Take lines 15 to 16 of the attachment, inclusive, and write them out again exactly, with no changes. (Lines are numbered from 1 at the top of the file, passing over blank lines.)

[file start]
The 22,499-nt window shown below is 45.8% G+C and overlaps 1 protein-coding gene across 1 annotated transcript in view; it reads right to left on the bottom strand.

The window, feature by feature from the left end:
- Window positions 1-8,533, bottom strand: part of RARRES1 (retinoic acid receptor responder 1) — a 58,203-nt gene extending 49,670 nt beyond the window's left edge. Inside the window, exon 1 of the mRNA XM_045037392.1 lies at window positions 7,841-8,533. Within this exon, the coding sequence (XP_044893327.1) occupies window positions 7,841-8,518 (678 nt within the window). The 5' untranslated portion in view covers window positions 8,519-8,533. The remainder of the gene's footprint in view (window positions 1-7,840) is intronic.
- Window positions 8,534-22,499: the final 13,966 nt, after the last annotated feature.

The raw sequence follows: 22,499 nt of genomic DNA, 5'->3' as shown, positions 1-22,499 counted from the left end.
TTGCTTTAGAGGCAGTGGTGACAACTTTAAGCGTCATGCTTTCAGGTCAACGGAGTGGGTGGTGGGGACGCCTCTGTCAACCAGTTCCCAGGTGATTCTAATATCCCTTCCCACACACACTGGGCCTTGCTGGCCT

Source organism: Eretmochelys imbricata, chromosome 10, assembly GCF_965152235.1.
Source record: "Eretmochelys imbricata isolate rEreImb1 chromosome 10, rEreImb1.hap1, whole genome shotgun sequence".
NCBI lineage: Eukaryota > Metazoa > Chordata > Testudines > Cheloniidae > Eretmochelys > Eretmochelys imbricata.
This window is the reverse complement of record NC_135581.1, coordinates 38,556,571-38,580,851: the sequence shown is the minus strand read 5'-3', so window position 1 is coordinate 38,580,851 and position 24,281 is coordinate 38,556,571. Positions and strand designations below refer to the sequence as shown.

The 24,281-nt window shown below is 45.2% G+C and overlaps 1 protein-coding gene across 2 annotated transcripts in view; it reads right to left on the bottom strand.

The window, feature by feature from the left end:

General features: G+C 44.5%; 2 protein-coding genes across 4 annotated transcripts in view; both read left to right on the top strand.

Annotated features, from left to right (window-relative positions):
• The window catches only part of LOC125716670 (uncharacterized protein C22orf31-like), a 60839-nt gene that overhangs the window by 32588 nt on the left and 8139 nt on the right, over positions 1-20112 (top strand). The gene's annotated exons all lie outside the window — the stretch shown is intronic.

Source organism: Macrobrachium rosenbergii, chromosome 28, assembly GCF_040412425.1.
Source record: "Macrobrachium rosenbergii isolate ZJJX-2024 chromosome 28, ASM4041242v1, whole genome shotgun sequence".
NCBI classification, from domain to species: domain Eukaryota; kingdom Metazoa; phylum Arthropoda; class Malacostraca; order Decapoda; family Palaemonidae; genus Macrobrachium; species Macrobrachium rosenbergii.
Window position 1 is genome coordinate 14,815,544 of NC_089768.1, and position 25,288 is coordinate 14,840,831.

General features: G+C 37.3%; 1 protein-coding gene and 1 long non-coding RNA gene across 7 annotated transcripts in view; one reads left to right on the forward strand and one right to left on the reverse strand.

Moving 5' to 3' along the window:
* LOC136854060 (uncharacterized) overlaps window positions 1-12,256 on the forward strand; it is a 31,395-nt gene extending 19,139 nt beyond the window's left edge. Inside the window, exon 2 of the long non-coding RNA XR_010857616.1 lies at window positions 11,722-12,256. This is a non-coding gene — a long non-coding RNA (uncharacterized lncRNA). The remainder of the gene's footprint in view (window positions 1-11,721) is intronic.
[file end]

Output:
• The window catches only part of LOC125716670 (uncharacterized protein C22orf31-like), a 60839-nt gene that overhangs the window by 32588 nt on the left and 8139 nt on the right, over positions 1-20112 (top strand). The gene's annotated exons all lie outside the window — the stretch shown is intronic.

Source organism: Macrobrachium rosenbergii, chromosome 28, assembly GCF_040412425.1.